• Your video brought to mind a medical program series I watched on YouTube concerning the body by Dr. Gil Hedley. He is extremely respectful as he teaches about how the human body is comprised through dissection and what came to mind is how I learned from his videos that the musculature is actually designed. Our muscles are actually one piece that twists at each joint from fingertip to toe across our entire body on each side.
    Though the muscles move differently, they are tied together without any true separation. As an artist, it was fascinating watching his videos and there was a total lack of the overwhelming formaldehyde smell which is usually what makes people sick.
    Anyway, relating this in terms of fascia makes the lesson you learned of how the shoulder could impede or slow blood flow to the arm, totally right on!
    It also serves as a warning to work the entire flow line at the same time, if possible, rather than simply doing small parts of the body and forgetting how interconnected the muscular system is across our entire body.
    Although I have a primary interest because in high school I wanted to become a doctor, the anatomy of the human body has always fascinated me, and geared with the knowledge my sister has taught me of multiple modalities (several types of Massage, Reiki and ThetaHealing) over the years, I absolutely love watching your videos for the correlations to things I have learned, plus the new concepts that you teach!
    You are certainly an amazing practitioner and have great instincts of how to heal the body!
    I look forward to each video you present and review your past videos for my own self-healing. Western medicine is so busy that I believe they overlook many things and we need to keep records because we are our own best spokesman of our body, for no matter how long anyone educates themselves in a school, we are all individuals this no two people are the same.
    I have spoken with surgeons and a part of their fascination with the body is that they never truly know where organs and other parts of the body will be located, for while most follow a pattern of study, sometimes an organ is located in a completely different area than the textbook may show.
    Keep up the good work…you have no idea how many you are influencing each day!

    • Michael, I’ve heard of Gil Hedley of course, he’s “famous” in the fascia world. I haven’t actually watched or attended any of his classes though. Since the very beginning of my own deep dive into the world of fascia, I’ve preferred to learn from living human beings (my clients). My office was my lab, and my clients were the teachers. Not that I disapprove of or don’t appreciate what people like Gil Hedley and Thomas Myers offer the world, it’s just not been thing. I LOVE the spiral muscle theory, I have heard of that. It makes sense, and obviously also that everything is connected and trying to separate ourselves into parts is myopic and potentially dangerous. Thanks as always for watching/reading and sharing your thoughts!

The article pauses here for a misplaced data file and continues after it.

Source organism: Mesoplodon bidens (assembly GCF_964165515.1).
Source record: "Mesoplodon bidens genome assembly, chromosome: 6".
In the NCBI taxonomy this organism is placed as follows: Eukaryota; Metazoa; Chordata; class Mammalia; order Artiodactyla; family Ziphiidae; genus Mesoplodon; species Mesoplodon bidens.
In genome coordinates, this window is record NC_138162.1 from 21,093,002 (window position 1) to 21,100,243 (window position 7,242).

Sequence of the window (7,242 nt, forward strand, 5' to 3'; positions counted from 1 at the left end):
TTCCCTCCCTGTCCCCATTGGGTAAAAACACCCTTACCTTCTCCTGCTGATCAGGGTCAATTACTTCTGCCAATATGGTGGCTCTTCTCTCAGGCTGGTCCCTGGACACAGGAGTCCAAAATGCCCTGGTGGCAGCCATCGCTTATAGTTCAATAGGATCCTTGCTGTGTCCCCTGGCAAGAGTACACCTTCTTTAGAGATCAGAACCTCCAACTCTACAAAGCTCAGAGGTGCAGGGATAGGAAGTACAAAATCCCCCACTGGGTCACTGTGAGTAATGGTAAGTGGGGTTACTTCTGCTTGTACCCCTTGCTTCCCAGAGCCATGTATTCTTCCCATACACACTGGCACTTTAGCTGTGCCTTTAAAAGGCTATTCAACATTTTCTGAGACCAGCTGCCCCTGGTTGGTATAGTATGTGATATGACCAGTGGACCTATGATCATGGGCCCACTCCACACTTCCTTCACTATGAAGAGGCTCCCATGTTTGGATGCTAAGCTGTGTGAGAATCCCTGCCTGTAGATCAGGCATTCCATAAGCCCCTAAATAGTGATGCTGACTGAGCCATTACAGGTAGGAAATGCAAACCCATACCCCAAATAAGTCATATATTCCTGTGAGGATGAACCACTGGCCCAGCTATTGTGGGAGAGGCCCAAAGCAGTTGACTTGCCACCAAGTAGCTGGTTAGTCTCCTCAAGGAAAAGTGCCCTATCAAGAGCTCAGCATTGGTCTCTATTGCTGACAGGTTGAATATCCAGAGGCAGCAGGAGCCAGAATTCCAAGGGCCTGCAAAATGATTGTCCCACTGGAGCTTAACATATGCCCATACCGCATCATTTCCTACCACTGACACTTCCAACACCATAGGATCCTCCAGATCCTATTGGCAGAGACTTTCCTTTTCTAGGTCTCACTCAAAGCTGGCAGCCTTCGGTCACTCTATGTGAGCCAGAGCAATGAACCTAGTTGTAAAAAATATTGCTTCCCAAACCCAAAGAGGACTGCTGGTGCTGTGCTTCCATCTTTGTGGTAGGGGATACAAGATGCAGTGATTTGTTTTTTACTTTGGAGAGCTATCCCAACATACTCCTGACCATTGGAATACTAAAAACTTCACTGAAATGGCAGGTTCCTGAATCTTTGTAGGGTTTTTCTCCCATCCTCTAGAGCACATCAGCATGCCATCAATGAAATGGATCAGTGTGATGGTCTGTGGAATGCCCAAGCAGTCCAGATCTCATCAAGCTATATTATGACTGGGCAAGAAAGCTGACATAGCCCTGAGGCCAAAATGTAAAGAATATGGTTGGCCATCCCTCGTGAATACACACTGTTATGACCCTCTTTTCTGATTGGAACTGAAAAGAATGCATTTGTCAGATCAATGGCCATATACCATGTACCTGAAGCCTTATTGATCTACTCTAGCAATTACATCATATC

• Thank you as always! You’re far ahead of your time, and also just in time! 🙂 If it’s ok, I’d like to cite this video in the blog post I’m working on that centers on whether chronic tension can actually cause severe osteoarthritis, and whether the landslide of hip replacements we’ve been seeing in the last decade (more and more in young people!) could at least be partially due to the intense emotional and spiritual stress/trauma most Americans have been under in the last 20 years as society’s old paradigms fight to survive. Plus bad food, pollution, EMF, climate crisis, etc., etc. The surgeons’ only answer is to amputate the femur head and replace the joint with plastic and metal, but if chronic tension, poor posture from excessive sitting, and unconscious muscular torquing of the femur and surrounding tissues are causative agents (as, I believe, they are in my my case), the surgery is largely ineffective, deeply invasive, expensive, and dangerous. It’s major surgery, despite the surgical commercials that look like you’re going to a spa and leaving the same day.

    I believe more dysfunction will inevitably occur because the root causes remain unaddressed. I’d love to know your thoughts about my theory if you have a chance. I’m convinced that hip replacement surgery–as it is now–will eventually join the club of humanity’s other barbaric medical practices that seemed like a good idea at the time. I’ve heard both sides of the story from a number of people as I considered my own surgeon’s recommendation, from “Wish I hadn’t waited so long!” to “Oh my God, why did I let them do this? But they said I had no choice!” In a nutshell, and I think you may agree, relearning deep relaxation physically and emotionally is the solution to so many of these modern epidemics! Thanks for all you do, and for considering my idea.

    • You may certainly cite this post and/or link to it. I love what you’re researching! Thank you. I’m sorry your own pain had to be the catalyst, and…it seems to be the way of our modern world. I’ve worked with quite a few people who got hip replacement surgery and were still in as much pain or more after. Please know that I believe, even after a surgery such as this, your body wants to be healthy and vibrant and will use every opportunity to do so! My clients post op have achieved their freedom and are no more limited than any of my other clients in terms of maintenance and ability.

      • I appreciate your response and encouragement on my research, Elisha! It’s interesting to note, however, that people have to find their way to you for real healing after their hip replacements. I’d like to short-circuit that whole nasty business and keeping following your posts and my own instincts! 🙂 Many thanks for your terrific work and your willingness to be honest and vulnerable.

  • >
    2 Shares